The conversation around menstruation is usually in hushed tones. We usually say ‘I’m on’, ‘The red visitor is here’. While seemingly cute, these expressions often come from a place of misplaced chastity and the thought that periods are somewhat sacred. Menstrual hygiene day was recently commemorated on May 28, as it is annually, with the vision to break the silence, raise awareness and change societal norms surrounding menstrual hygiene management around the world.
These beliefs could be a genuine source of castigation and harm, as in Ghana where girls were banned from crossing a river they needed to cross to get to at the request of the river god and in India where a girl committed suicide due to ‘menstruation shame.’ Hence, it is imperative to clear the air.
As children, certain practices and beliefs about periods were passed down to us- voluntarily or otherwise. Some of them, like the idea that sharks are attracted to women on their periods, are hilarious. However, some, like in Iran where, according to UNICEF, 48% of girls still believe that periods are a disease or in certain parts of Nepal where the chapaudi practice keeps females are literally kept in isolation during menstruation.
Conversations and education centred around this regular physiological process could be the key to eliminating the stigma associated with periods. So, are these myths true or false? Keep reading!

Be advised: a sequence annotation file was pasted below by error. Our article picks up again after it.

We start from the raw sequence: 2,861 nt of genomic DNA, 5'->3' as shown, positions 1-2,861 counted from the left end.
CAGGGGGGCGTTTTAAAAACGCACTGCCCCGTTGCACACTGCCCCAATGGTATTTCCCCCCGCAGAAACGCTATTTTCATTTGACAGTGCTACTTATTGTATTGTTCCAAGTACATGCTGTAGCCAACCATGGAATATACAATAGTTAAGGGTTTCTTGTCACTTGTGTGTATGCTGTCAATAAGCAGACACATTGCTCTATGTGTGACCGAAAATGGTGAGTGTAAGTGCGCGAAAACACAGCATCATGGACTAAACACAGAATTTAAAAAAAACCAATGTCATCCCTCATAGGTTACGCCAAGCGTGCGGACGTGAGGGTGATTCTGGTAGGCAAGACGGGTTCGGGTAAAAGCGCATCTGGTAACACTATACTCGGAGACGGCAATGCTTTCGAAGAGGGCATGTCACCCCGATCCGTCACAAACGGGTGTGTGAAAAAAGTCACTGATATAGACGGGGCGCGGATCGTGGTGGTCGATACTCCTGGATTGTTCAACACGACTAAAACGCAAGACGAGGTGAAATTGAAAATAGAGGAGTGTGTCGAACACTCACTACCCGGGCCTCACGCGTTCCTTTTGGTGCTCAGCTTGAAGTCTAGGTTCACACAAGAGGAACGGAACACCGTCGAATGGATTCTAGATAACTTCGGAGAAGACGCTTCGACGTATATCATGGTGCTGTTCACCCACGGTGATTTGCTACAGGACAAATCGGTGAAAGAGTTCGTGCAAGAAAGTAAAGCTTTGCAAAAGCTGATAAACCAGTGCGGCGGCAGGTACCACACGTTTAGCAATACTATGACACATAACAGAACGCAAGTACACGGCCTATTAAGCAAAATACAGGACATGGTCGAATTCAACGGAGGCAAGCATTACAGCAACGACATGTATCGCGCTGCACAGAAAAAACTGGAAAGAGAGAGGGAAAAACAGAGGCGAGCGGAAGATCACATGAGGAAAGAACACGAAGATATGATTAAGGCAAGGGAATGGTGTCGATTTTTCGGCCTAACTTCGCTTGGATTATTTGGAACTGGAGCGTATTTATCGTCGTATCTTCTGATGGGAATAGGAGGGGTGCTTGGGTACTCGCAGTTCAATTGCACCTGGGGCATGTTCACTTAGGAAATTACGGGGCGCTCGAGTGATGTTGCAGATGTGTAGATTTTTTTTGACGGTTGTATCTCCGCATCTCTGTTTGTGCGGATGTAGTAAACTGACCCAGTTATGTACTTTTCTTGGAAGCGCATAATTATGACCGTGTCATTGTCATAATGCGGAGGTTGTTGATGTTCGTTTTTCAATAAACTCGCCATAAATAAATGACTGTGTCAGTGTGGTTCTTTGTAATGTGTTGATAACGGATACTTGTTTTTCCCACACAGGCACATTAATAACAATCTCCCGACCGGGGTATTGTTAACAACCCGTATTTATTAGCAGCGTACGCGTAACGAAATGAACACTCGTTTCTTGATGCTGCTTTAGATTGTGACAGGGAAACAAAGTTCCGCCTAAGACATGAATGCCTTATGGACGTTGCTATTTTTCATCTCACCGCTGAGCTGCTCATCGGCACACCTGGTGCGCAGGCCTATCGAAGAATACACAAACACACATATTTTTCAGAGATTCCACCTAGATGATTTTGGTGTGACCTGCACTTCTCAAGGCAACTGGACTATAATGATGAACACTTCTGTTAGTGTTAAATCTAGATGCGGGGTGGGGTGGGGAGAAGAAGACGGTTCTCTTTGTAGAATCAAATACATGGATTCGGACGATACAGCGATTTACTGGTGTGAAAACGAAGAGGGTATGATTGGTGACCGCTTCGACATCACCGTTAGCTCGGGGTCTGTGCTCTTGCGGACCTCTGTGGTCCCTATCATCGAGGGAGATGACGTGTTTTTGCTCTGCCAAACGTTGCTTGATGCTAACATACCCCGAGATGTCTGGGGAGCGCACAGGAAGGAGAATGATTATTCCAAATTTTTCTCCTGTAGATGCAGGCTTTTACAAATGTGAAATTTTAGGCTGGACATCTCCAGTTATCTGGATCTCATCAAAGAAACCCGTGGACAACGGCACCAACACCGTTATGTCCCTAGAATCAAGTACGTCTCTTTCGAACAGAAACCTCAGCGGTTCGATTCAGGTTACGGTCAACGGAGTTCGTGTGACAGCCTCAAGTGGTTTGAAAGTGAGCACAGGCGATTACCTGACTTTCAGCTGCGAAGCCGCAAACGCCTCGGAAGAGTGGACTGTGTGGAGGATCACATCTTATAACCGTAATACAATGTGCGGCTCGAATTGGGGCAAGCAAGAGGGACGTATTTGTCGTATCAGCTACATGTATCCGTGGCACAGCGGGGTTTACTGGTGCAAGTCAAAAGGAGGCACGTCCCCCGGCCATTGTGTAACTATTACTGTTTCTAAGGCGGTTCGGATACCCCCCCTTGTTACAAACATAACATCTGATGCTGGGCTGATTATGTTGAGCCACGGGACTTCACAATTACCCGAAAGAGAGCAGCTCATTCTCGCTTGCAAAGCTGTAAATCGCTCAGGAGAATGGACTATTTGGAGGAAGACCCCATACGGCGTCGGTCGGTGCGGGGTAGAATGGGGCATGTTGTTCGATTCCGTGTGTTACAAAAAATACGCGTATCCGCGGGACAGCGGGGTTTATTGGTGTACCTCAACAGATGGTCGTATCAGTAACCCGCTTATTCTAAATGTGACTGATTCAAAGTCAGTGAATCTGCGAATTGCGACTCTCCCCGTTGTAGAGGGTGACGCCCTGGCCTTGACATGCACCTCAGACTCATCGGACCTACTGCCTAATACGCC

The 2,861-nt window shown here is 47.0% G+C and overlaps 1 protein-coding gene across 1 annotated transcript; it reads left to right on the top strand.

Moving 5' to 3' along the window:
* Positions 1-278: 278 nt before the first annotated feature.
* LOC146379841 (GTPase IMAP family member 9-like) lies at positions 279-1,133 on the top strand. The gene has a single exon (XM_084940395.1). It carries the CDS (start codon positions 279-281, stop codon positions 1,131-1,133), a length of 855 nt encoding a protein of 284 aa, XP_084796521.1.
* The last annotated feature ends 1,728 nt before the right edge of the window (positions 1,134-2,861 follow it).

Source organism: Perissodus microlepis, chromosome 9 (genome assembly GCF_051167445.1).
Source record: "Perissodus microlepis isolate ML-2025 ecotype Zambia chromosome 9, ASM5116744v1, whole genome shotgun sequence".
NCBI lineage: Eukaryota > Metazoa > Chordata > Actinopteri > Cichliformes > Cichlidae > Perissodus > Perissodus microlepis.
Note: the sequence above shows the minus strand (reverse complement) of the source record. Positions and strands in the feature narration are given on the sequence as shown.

WOMEN ON THEIR PERIOD SHOULD NOT GO SWIMMING
It is a common thought that women on their period should stay away from bodies of water as their blood may flow out while swimming.
While there is a slight possibility that this may happen, it is usually due to skipping the use of a tampon as gravity and the pressure of the water do the work to reduce blood flow outside the vagina. As long as you have a tampon in and it isn’t full, you’re good to go.
PERIOD BLOOD HAS A BAD SMELL
So you have a cut on your finger and cover it with a Band-Aid? Do you smell it?
No? I thought so.
Everyone has a unique smell and it is almost usual for us to wonder whether people around us can ‘smell’ our period. Have you really smelled anyone else’s?
Menstrual blood itself has no odour. It consists of tissue shed from the uterus and blood, which when mixed with naturally occurring bacteria and stays for a while could smell a bit off.
Since the concept that menstrual blood is bad smelling has no truth, it’s highly unlikely that anyone can ‘smell your period’ as long as proper body hygiene is put in place. However, if you notice a fishy odour, it’s best to see a doctor as it may be indicative of a yeast infection or something else.
PREGNANCY ISN’T POSSIBLE DURING MENSTRUATION
This belief stems from the fact that the uterus, which is a vital organ for pregnancy, has a part of it being shed. While the possibility reduces during your period, especially if you have a shorter cycle, there is still a chance of getting pregnant if you have unprotected sex while on your period.